But I'm also kind of angry. Or jealous. How does Heti get away with it? I've been wanting/trying to write "a novel from life" for years, and apparently it's one of those things that's Just Not Done. I mean, you can write the thing, but nobody will read it. This is what I have been told, and it seems to be true. How did Heti manage to break that rule? She writes it, and not only is it published, it's a literary darling. 
I'm not sure it's an actual bestseller yet, but it did make the New York Times "Notable Book of the Year" list. It generated this page of breathless reviews, nearly as long as the book itself. 

And it's just ... like, someone's journal. The journal of a clever, narcissistic twenty-something. The book is a novel in the sense that it has pages, events, and characters, but it sure as hell doesn't have a plot. I'd love to dispense with plot: I'm terrible at plot. But everyone else has to write plot: why not Heti? Her characters, too, are not fictional. The narrator is Sheila Heti. Her best friend in the book is Margaux, who is also her best friend in life. Their dialogue is a transcript from tape-recorded conversations. That's about as nonfictional as dialogue gets. How is this a novel?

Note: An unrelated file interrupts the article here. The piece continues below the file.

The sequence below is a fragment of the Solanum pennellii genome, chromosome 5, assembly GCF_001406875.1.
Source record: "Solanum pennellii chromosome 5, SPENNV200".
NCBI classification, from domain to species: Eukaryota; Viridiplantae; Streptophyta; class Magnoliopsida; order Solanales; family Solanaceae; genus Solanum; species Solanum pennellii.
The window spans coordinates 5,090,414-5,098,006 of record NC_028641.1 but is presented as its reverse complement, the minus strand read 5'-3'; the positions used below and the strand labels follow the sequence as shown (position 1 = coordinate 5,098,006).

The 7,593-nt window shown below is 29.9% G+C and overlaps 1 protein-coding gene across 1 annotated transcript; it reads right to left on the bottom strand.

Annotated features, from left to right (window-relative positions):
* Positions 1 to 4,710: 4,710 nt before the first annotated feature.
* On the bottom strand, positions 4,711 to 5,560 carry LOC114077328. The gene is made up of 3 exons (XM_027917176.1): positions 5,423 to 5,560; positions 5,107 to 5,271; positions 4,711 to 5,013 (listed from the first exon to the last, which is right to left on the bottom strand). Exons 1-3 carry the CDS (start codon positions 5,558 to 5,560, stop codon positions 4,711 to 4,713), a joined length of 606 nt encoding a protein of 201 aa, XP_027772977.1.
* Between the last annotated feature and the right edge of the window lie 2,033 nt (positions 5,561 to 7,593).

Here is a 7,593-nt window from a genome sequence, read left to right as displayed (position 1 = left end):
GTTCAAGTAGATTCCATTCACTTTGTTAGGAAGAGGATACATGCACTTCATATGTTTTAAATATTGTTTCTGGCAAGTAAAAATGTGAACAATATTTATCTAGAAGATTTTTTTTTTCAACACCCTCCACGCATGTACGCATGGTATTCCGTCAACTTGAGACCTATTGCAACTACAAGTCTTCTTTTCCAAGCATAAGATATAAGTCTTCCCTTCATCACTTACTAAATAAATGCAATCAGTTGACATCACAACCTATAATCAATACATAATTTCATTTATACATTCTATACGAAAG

Is this the wave of the future? Maybe reality TV has done this to us: we'll have reality novels now. And as with reality TV, the reality novel will be some sort of mashup between reality and fantasy. And do we like it? We hate reality TV. I mean, we lap it up, but try finding a person who will admit to liking it. This book, too: as much-discussed as it is, as difficult to put down, not too many real-person reviewers seem to like it.

Have you written any experimental fiction? What form did it take? Have you read any experimental novels that set a course for a new kind of fiction? Did they inspire you? Did they irritate you? And of course, if you've read this strange little book ... what did you think?